MM: Do you see any potential ways to make this aspect less of a pain point? 

 MG: I think most directors and casting associates all have a positive vision to have things go smoothly, so we are in a constant effort to make the challenges as smooth as possible. In this industry, we all talk and like to communicate and realize there are great impacts in selecting the right artist, so we do take the time it takes to make our best decisions. Patience and perspective are essential skills. 

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MM: What is something that you wish artists knew about the casting process, and what can artists do to facilitate a casting director’s work? 

 MG: I would like artists to get to know the shows and companies they will be working for; to know that they can always reach out to discuss things, and we will always do our best to take time with them. I feel it important that they create demos that show a variety of skills, not only acrobatic but artistic as well, and showing their personality. Circus casting is really not just about tricks and skills, but the ability to work in a group, to have on-stage charisma and a movement quality that makes you watchable, so it is important to keep developing those skills as well. 

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Melissa Mellon
Sales and Acquisition Manager -UNITED STATES
One of the co-founders of the theatre company Watermelon Bathtub, Melissa Mellon (she/her) is a Philadelphia-based circus artist, content creator, and educator. She studied Theatre Performance at Juniata College, where she trained in acting, movement expression, Skinner Releasing, and Fitzmaurice Voicework, and was introduced to single point trapeze. She finally made her way to training at the Philadelphia School of Circus Arts, where she is now a youth and adult coach. Melissa is skilled in aerial arts on the lyra, trapeze (single and double point), pole, lollipop, and sling, as well as trained in fire flow and safety. Her favorite thing to do is create beautiful flying and ambient acts.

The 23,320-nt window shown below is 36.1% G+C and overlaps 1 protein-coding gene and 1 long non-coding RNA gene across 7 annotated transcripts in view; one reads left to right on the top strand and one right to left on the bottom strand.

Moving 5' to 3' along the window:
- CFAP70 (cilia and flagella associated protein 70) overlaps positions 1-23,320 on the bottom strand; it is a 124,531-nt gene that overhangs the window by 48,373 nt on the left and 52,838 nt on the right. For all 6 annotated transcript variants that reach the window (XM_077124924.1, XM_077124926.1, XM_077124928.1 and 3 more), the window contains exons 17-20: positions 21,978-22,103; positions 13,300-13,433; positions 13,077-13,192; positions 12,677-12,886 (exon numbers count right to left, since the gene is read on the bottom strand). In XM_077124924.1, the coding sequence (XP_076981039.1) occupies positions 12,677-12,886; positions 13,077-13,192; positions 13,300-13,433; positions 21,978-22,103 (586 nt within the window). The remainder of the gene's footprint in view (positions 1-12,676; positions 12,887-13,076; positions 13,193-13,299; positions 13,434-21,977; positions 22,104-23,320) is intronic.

Carolyn Klein
Content Writer -United States
Carolyn Klein is a writer, poet, and circus fan from the Washington, D.C, area. Writing stories about the circus has been a dream of hers since getting introduced to circus fiction around 2014. She recently completed her B.A. in English and Creative Writing, magna cum laude, at George Mason University. As a new member of the Circus Talk journalism team, Carolyn looks forward to learning as much as she can about the industry and people behind circus.
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Melissa Mellon

One of the co-founders of the theatre company Watermelon Bathtub, Melissa Mellon (she/her) is a Philadelphia-based circus artist, content creator, and educator. She studied Theatre Performance at Juniata College, where she trained in acting, movement expression, Skinner Releasing, and Fitzmaurice Voicework, and was introduced to single point trapeze. She finally made her way to training at the Philadelphia School of Circus Arts, where she is now a youth and adult coach. Melissa is skilled in aerial arts on the lyra, trapeze (single and double point), pole, lollipop, and sling, as well as trained in fire flow and safety. Her favorite thing to do is create beautiful flying and ambient acts.